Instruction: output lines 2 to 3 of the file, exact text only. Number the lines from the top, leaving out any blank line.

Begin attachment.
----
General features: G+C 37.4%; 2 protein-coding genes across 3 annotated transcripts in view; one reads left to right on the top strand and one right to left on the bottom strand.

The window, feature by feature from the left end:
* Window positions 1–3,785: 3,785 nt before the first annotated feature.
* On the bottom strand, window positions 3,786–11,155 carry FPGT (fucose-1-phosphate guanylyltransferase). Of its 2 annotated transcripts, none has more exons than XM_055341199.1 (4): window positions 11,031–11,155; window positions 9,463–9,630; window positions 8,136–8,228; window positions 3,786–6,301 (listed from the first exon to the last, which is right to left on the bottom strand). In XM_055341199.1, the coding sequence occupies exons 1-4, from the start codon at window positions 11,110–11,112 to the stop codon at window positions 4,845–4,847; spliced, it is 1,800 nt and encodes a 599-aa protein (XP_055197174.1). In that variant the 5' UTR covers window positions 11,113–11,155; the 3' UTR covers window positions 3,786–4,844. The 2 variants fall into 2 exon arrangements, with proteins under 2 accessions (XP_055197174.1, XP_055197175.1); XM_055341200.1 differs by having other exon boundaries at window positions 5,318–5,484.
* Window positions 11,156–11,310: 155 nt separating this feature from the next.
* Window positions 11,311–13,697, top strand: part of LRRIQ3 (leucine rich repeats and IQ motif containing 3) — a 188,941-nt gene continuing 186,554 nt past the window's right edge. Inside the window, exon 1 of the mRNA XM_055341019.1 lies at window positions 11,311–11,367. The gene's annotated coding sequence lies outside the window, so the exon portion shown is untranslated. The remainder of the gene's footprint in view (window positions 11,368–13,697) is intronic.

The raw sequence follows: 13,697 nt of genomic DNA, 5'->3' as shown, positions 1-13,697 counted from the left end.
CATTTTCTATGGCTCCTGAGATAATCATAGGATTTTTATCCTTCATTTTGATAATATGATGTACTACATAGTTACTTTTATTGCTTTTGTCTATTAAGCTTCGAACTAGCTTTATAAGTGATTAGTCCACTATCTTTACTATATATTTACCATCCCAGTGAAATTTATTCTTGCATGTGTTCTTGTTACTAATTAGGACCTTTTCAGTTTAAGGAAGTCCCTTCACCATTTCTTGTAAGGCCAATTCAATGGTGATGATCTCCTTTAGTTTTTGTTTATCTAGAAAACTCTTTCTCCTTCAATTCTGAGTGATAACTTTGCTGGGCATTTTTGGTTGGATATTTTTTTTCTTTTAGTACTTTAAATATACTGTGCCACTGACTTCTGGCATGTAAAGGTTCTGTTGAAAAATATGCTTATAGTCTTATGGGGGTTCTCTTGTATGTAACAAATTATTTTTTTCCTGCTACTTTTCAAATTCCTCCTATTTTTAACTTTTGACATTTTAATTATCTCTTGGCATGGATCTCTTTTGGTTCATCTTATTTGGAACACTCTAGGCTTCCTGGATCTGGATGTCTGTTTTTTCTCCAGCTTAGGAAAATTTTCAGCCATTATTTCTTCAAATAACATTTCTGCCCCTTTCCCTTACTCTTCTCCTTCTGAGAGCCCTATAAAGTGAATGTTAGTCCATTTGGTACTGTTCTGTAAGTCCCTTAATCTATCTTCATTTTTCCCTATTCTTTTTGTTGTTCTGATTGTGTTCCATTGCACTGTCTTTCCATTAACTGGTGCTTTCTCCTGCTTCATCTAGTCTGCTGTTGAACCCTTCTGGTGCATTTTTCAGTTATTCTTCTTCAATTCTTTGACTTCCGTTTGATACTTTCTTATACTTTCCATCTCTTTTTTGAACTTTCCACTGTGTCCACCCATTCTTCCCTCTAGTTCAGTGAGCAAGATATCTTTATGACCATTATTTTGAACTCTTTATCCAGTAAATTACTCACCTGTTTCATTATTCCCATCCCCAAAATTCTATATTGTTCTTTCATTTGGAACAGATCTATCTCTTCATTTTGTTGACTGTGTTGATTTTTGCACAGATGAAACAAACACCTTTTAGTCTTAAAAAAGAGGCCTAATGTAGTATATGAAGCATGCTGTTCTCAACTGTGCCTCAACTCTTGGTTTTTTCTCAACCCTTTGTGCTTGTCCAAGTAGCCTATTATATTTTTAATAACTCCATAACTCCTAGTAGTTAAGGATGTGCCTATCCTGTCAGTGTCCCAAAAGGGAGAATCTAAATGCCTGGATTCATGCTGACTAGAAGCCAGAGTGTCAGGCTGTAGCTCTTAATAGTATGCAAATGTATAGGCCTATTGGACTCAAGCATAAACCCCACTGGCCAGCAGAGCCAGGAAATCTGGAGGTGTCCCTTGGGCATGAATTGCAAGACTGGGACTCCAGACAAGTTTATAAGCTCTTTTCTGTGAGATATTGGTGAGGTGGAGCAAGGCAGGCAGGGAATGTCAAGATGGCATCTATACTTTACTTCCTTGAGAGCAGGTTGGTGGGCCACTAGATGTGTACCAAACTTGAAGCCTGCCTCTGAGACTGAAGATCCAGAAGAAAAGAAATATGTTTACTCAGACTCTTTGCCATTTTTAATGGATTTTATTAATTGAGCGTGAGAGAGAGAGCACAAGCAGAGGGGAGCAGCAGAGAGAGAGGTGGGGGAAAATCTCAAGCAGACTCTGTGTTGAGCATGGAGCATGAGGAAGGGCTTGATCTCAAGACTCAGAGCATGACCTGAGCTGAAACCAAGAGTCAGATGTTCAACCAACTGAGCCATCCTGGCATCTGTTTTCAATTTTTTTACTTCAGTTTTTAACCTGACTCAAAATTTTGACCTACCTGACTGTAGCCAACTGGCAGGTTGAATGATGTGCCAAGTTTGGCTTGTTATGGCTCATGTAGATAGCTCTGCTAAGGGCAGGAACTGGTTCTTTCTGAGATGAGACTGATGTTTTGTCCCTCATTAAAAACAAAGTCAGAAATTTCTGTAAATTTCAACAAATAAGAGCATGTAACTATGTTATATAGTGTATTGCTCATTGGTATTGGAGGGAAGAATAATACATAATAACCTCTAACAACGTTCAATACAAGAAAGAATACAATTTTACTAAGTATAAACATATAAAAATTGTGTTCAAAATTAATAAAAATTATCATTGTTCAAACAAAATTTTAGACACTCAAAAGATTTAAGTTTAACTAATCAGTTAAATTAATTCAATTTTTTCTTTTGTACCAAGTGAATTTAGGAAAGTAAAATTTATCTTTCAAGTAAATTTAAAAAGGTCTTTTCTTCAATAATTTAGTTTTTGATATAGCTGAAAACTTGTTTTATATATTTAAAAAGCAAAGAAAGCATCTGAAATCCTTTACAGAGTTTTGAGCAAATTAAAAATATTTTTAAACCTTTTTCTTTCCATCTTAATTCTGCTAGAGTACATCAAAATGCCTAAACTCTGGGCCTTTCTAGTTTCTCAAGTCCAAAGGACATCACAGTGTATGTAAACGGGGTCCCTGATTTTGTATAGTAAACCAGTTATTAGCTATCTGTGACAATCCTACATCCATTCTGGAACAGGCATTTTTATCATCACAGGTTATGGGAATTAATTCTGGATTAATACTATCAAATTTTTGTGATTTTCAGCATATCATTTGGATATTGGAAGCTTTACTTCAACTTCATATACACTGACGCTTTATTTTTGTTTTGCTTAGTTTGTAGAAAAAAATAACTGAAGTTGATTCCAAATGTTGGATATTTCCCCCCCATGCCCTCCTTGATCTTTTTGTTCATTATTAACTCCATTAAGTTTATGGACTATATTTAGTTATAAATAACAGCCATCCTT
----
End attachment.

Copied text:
The window, feature by feature from the left end:
* Window positions 1–3,785: 3,785 nt before the first annotated feature.